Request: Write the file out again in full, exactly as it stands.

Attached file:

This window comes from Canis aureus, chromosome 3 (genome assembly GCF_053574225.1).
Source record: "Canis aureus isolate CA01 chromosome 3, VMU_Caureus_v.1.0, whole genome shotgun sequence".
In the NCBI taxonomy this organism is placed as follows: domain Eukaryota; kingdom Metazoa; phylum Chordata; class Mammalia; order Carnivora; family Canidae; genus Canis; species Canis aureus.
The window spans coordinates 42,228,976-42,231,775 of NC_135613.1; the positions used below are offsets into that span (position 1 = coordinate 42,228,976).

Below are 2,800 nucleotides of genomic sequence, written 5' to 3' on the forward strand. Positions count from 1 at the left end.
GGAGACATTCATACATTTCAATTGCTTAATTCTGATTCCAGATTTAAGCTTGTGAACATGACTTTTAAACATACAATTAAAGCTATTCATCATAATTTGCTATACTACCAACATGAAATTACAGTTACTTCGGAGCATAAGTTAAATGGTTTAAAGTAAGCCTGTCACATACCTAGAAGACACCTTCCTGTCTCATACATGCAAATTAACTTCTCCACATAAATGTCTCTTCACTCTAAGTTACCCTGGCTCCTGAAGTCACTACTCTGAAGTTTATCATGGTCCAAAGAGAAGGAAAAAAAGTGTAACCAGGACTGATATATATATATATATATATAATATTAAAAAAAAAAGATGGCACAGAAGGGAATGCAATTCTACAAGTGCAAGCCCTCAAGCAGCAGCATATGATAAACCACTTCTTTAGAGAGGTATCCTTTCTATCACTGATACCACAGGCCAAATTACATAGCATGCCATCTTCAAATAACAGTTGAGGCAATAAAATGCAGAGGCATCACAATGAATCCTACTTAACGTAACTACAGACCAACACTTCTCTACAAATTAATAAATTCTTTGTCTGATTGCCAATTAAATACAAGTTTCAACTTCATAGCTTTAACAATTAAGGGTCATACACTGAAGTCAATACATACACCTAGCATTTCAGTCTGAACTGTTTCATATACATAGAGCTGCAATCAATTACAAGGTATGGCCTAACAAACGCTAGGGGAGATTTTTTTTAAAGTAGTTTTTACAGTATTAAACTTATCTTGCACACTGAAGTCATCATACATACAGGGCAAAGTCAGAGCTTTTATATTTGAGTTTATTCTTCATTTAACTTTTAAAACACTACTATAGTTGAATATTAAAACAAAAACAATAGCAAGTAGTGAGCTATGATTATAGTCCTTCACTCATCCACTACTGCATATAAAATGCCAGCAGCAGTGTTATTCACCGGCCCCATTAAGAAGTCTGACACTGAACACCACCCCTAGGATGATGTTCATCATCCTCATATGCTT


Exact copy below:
This window comes from Canis aureus, chromosome 3 (genome assembly GCF_053574225.1).
Source record: "Canis aureus isolate CA01 chromosome 3, VMU_Caureus_v.1.0, whole genome shotgun sequence".
In the NCBI taxonomy this organism is placed as follows: domain Eukaryota; kingdom Metazoa; phylum Chordata; class Mammalia; order Carnivora; family Canidae; genus Canis; species Canis aureus.
The window spans coordinates 42,228,976-42,231,775 of NC_135613.1; the positions used below are offsets into that span (position 1 = coordinate 42,228,976).

Below are 2,800 nucleotides of genomic sequence, written 5' to 3' on the forward strand. Positions count from 1 at the left end.
GGAGACATTCATACATTTCAATTGCTTAATTCTGATTCCAGATTTAAGCTTGTGAACATGACTTTTAAACATACAATTAAAGCTATTCATCATAATTTGCTATACTACCAACATGAAATTACAGTTACTTCGGAGCATAAGTTAAATGGTTTAAAGTAAGCCTGTCACATACCTAGAAGACACCTTCCTGTCTCATACATGCAAATTAACTTCTCCACATAAATGTCTCTTCACTCTAAGTTACCCTGGCTCCTGAAGTCACTACTCTGAAGTTTATCATGGTCCAAAGAGAAGGAAAAAAAGTGTAACCAGGACTGATATATATATATATATATATAATATTAAAAAAAAAAGATGGCACAGAAGGGAATGCAATTCTACAAGTGCAAGCCCTCAAGCAGCAGCATATGATAAACCACTTCTTTAGAGAGGTATCCTTTCTATCACTGATACCACAGGCCAAATTACATAGCATGCCATCTTCAAATAACAGTTGAGGCAATAAAATGCAGAGGCATCACAATGAATCCTACTTAACGTAACTACAGACCAACACTTCTCTACAAATTAATAAATTCTTTGTCTGATTGCCAATTAAATACAAGTTTCAACTTCATAGCTTTAACAATTAAGGGTCATACACTGAAGTCAATACATACACCTAGCATTTCAGTCTGAACTGTTTCATATACATAGAGCTGCAATCAATTACAAGGTATGGCCTAACAAACGCTAGGGGAGATTTTTTTTAAAGTAGTTTTTACAGTATTAAACTTATCTTGCACACTGAAGTCATCATACATACAGGGCAAAGTCAGAGCTTTTATATTTGAGTTTATTCTTCATTTAACTTTTAAAACACTACTATAGTTGAATATTAAAACAAAAACAATAGCAAGTAGTGAGCTATGATTATAGTCCTTCACTCATCCACTACTGCATATAAAATGCCAGCAGCAGTGTTATTCACCGGCCCCATTAAGAAGTCTGACACTGAACACCACCCCTAGGATGATGTTCATCATCCTCATATGCTT